Friday, September 30, 2011

Swimming Like A Fish

I've been swimming for years and years now--it's one of my favorite sports, although I've never been particularly fast or particularly aggressive at it.

I just love to swim.  Always.  In my next life, I'm coming back as a fish.  I'm pretty sure I was a fish in my former life, but somehow, I accidentally moved up the karmic continuum.

So the way I see it, all I need to do is diss a couple more people, maybe, and I'll be right back where I belong.  (Just have to be careful not to descend to the level of a slug.)

Anyway, I've started reading about and trying to implement "Total Immersion" swimming.  It's interesting, because it operates on some of the same principles (in my opinion) as Pilates: you stabilize your core and then use large muscle groups (hips and lats) to do the bulk of the work.

If you've never tried to change the way you swim, let me just say that it is frickin' exhausting.  I felt like I did "nothing" when I swam last night because I simply focused on my body position in the water, and yet after 45 minutes, I was wiped out, mentally and physically.

It's a pretty challenging process, I must say, but I'm going to stick with it and see what happens.  The basic premises make sense: instead of trying to power your way from one end of the pool to the other, the goal is to become more "slippery" and "fish-like."  So, you angle your body such that you're swimming on your sides (or close to it) rather than simply lying flat on your stomach.

Power is generated in much the same way that it is in boxing, through twisting--or rotating--your hips around a stable axis.  The energy comes from large muscles in your legs and thighs, rather than the small muscles in your shoulders.

Because this is how power is generated in boxing, it makes sense to me.  In boxing, you set your leg as a pivot, and when you swing, you rotate around that pivot, so that the energy of the punch comes from the rotation around the axis, not simply from having strong arm muscles (although it doesn't hurt to have those too).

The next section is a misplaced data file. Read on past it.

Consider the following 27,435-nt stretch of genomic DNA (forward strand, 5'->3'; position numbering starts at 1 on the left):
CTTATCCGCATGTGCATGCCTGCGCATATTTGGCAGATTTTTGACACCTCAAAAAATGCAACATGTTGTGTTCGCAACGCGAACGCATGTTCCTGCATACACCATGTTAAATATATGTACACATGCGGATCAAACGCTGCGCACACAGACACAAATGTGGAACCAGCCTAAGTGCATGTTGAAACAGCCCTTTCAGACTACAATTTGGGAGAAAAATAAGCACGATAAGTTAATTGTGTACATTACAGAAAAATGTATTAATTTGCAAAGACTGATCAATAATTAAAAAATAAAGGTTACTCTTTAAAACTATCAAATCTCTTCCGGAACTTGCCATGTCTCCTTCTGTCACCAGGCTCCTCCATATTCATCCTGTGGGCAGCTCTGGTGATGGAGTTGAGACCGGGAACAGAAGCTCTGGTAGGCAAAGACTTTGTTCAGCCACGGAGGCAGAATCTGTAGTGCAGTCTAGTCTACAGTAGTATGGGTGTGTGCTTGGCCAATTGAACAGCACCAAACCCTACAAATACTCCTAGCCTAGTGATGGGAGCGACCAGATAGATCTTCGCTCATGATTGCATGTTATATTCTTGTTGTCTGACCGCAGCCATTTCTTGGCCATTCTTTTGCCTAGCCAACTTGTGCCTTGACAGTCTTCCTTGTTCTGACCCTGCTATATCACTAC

I like the concepts behind immersion swimming, because the focus is not on powering through a workout and exercising to the point of exhaustion, but maximizing efficiency by minimizing your stroke count (the number of strokes it takes you to get from one end of the pool to another).  You spend more time gliding, less time splashing and pounding.

The goal is to stay quiet in the water, like fish do.  Obviously, this is more difficult for humans, since we aren't built like fish.  So a lot of effort goes into neuroplasticity: training your brain and your nervous system to hold positions that make sense for swimming, but that are a bit counter-intuitive for humans in the water.

In my case, though, I think I have a couple of advantages: the conventional swimming advice I have always been given has never actually worked for me and never really seemed to make much sense.

For instance, I have a weak kick (in the water, that is-- there is no question I can kick royal ass on dry land).

But in the water, you could give me a kickboard, leave me for an hour or so, and when you returned, I would have moved all of about 5 ft. in the water.  If I'm lucky.

It really is a marvel to see: one can only wonder how someone could kick and kick and yet go nowhere.

So upon your return to my swim-practice, I would simply hop out of the pool and bust the kickboard over your head in sheer frustration. 

In response, I had always been told, "Well, you have to kick harder."  Result: I would splash and splash and go... nowhere.  I was told, "You need more flexible ankles."  I can rotate my ankle with the best of them, but still, I go nowhere when I kick.

I gave up (of course), and then I read that the kick isn't really all that important anyway, so I really gave up even thinking about it.

When you think about it, although all the splashing of the strong kickers signals "force" and "power," it also means they're generating resistance, so if the goal is to move through the water, they're basically beating themselves to death--the payoff is by no means equaling the expenditure.

Water is kind on the muscles and joints during a workout because it offers maximum resistance, but this means that it is quite cruel in other ways.  Because it is 1,000 times more dense than air, we have to find a different way of moving through it. 

On the one hand, you can build strength to propel yourself through it: this is the conventional wisdom.  But research has found that elite swimmers actually produce less propulsive force than the rest of us.  So they're doing something different, and that difference is staying streamlined and decreasing drag.

Good swimmers minimize drag by minimizing the amount of body surface in contact with the water and they stay quiet in the water.  The result truly is fish-like--and beautiful to watch.

No comments:

Post a Comment

Ralph Waldo Emerson once wrote, "Life is short, but there is always time for courtesy."